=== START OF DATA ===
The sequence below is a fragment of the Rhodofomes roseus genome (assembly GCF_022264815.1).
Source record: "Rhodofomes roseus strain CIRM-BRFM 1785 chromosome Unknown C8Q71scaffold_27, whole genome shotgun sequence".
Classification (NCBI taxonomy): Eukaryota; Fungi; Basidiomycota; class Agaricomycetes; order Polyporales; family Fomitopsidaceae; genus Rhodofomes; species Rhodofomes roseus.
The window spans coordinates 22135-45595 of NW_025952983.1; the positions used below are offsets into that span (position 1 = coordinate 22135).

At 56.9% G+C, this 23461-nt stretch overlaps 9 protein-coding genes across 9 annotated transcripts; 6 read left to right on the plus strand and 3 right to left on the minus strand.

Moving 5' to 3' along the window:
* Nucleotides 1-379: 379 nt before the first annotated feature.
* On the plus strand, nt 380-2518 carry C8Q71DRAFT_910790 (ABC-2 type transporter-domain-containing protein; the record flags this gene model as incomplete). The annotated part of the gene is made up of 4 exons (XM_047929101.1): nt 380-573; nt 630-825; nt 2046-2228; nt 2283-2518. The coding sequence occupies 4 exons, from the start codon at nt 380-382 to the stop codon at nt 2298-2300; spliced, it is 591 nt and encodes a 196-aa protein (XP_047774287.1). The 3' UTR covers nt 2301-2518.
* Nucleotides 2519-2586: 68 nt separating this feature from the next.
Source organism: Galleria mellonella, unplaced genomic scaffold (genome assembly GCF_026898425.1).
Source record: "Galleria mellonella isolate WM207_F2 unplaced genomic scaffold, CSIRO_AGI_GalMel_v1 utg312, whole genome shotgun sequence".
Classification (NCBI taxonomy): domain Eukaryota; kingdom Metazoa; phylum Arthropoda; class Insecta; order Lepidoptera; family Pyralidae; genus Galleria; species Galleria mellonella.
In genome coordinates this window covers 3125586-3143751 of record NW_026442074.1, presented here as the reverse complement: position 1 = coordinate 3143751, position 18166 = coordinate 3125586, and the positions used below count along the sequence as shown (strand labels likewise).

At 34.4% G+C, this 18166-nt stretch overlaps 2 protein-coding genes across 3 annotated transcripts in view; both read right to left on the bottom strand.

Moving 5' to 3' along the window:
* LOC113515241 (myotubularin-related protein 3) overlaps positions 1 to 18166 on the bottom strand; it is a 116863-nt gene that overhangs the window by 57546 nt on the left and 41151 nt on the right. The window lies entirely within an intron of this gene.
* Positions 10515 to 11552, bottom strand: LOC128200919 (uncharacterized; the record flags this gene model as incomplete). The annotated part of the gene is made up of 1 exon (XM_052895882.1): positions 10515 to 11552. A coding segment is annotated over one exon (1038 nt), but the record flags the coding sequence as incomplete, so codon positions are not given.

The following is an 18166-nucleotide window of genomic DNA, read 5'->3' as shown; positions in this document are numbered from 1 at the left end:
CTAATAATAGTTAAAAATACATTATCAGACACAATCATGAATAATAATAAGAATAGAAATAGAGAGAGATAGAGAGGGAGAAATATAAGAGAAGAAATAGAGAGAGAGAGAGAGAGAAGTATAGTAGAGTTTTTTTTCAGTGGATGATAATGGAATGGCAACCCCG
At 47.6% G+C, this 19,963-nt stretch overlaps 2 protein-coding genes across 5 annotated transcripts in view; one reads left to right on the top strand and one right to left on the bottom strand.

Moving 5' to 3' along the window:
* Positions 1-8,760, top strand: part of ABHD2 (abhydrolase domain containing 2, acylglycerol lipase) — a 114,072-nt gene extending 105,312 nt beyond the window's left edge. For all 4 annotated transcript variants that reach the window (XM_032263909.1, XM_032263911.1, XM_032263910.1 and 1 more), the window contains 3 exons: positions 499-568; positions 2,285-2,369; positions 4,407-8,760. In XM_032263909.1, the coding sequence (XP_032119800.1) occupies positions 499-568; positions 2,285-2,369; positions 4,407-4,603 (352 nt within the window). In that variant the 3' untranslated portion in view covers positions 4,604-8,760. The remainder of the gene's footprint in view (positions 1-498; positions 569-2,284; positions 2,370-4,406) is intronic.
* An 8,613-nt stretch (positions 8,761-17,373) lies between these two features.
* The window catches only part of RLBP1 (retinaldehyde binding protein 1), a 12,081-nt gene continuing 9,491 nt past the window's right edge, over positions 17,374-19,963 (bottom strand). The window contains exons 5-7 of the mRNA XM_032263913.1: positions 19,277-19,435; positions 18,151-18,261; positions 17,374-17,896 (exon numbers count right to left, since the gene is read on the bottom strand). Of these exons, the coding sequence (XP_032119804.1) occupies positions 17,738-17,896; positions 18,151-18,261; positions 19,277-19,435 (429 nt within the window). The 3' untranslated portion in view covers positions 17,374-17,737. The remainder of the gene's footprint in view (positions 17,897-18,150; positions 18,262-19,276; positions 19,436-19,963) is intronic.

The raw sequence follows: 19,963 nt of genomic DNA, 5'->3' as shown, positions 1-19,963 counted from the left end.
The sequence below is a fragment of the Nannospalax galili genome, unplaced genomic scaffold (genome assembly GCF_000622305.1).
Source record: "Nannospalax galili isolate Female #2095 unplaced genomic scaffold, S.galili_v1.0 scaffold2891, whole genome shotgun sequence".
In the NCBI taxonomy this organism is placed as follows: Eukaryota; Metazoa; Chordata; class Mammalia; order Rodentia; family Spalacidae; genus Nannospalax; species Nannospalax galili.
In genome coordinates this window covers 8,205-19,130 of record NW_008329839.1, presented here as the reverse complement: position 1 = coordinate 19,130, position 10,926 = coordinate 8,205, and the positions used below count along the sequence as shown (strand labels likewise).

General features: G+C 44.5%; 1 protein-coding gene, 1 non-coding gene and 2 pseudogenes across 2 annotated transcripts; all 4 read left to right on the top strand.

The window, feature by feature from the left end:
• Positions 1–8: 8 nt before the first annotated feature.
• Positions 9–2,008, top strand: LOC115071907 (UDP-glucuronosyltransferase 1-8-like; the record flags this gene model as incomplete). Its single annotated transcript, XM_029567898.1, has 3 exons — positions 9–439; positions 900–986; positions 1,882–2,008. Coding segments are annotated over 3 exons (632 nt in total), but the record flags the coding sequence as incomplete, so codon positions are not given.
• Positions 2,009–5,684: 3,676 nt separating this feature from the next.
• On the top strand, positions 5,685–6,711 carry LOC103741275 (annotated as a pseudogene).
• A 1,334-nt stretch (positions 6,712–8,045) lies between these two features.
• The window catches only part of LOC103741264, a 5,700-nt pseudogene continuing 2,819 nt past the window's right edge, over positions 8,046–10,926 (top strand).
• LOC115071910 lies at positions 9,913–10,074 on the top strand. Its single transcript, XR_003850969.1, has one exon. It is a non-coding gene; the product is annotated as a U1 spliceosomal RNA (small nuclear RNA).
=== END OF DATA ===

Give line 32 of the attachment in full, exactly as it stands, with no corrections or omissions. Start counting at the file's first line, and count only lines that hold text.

• Positions 1–8: 8 nt before the first annotated feature.